(What are the best language learning strategies to learn multiple languages at the same time for business?)
As the world and business globalizes more and more, it really becomes clear that the more languages you can speak in life, the better your chances in the business arena. And before I answer the question posed, I really would like to acknowledge some of the younger generations now who are proving to be successfully multilingual. In particular young students and young workers from Eastern Europe who not only speak their mother tongue, but also Russian, English and often another language like German or Italian.
So how can we use language learning strategies to speak and learn different languages in parallel for business purposes? Firstly I think both the language coach and the client have to establish the motivation behind the learning or the need to learn – as the more the client is motivated the more likely he/she will want to get ahead and learn.
It really should be recognised that learning one language requires great effort, so learning multiple languages will really require much more time and effort. Certainly it will help if the client has daily exposure to all the languages and if the target languages are all similar (for example, Italian, Spanish, French and Catalan).
This will also help for greater understanding but potentially there is also a real danger there of getting totally confused. In fact if the different languages are so similar there will defintely be a certain time where the brain will mix them up until the client reaches the point where he/she does in fact “box” each language into the right “boxes”. So the language coach must always try and assist the client to get into the right boxes.
One of the best language learning strategies to start with is to be to totally an dutterly dedicated to learning the language. That would mean no interruptions, no telephone or email beeping in the background during language learning sessions. Absolute focus on the language learning. Ideally the language sessions would be programmed on two entirely different days; so Spanish on Tuesday and Italian on Friday. At the start of each session I would ask the client to totally disconnect from all his/her work thoughts and focus entirely on the language for the session.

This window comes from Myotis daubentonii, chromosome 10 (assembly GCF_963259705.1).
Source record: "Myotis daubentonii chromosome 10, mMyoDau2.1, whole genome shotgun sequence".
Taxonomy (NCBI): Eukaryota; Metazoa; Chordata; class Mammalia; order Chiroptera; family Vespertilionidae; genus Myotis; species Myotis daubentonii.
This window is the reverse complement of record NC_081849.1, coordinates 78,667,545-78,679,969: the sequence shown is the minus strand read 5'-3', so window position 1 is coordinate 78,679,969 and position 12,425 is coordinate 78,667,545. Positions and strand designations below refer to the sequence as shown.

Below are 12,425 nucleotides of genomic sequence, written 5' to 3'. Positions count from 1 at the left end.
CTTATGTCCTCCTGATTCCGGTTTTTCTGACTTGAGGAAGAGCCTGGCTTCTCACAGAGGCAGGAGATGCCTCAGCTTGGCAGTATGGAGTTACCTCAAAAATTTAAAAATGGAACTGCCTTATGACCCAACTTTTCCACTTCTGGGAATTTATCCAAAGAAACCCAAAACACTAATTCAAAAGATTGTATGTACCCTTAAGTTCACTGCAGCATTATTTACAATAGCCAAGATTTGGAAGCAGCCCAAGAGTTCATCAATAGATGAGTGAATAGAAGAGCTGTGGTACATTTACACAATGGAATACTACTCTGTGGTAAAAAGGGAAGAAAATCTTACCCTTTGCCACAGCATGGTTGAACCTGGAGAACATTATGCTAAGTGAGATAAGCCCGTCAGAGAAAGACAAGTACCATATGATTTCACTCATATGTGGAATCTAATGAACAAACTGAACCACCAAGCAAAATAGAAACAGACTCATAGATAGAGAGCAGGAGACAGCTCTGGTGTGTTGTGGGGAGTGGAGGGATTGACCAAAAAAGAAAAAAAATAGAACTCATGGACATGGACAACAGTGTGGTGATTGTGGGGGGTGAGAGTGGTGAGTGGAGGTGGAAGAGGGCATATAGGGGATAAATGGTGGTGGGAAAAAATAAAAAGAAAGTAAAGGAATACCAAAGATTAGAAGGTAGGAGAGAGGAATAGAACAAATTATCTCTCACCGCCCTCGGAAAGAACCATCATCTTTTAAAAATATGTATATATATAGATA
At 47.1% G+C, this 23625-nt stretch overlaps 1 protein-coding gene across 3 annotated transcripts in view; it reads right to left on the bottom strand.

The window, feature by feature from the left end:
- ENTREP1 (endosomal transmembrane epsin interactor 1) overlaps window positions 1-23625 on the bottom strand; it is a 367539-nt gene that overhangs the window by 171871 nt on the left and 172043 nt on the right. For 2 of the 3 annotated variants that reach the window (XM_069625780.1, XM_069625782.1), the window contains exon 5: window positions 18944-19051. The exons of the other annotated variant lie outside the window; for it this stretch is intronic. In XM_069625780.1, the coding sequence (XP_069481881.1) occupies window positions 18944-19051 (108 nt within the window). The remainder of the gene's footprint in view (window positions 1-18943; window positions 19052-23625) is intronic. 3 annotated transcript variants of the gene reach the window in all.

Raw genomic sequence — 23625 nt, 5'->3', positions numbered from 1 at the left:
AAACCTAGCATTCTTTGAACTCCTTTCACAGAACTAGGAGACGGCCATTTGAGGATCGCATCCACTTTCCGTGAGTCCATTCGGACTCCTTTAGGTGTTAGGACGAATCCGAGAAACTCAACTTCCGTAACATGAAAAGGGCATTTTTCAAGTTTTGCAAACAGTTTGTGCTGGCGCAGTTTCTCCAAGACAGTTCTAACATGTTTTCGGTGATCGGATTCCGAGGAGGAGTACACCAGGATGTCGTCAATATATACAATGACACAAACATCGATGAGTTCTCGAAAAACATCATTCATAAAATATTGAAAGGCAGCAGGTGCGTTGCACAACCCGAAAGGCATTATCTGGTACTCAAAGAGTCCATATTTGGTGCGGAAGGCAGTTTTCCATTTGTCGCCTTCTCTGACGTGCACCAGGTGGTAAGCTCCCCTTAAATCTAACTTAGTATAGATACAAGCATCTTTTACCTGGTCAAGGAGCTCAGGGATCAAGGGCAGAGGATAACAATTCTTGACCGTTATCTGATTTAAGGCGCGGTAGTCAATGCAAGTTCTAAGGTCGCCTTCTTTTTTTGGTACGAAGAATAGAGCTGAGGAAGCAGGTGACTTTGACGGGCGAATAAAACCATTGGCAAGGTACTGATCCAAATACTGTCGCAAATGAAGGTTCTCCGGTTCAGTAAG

I would make it clear which language we are doing that day. I would even go so far as to have a colour code, like red for Spanish and have a red folder, red books etc and blue for Italian. All the timem I would try to assist the brain to categorise and box each language separately in the brain. Whenever the client makes a mistake and confuses the languages, I would stop the conversation and explain that what they had said was actually Spanish and not Italian and then ask them to think what the word is in Italian.
Language learning requires making new connections in the brain, like all new activities and it really helps to chunk down the topics and take steps in bitesize chunks. In addition, there should always be a reconnection with the material learnt a couple of days after to try to move the new material into the long term memory of the brain. So, it is highly recommended to give the client some work to do alone after sessions or even to skype the client for ten minutes two days after the session and just do a ten minute review.
Learning languages is like anything in life: it requires time and effort, but it certainly is not impossible.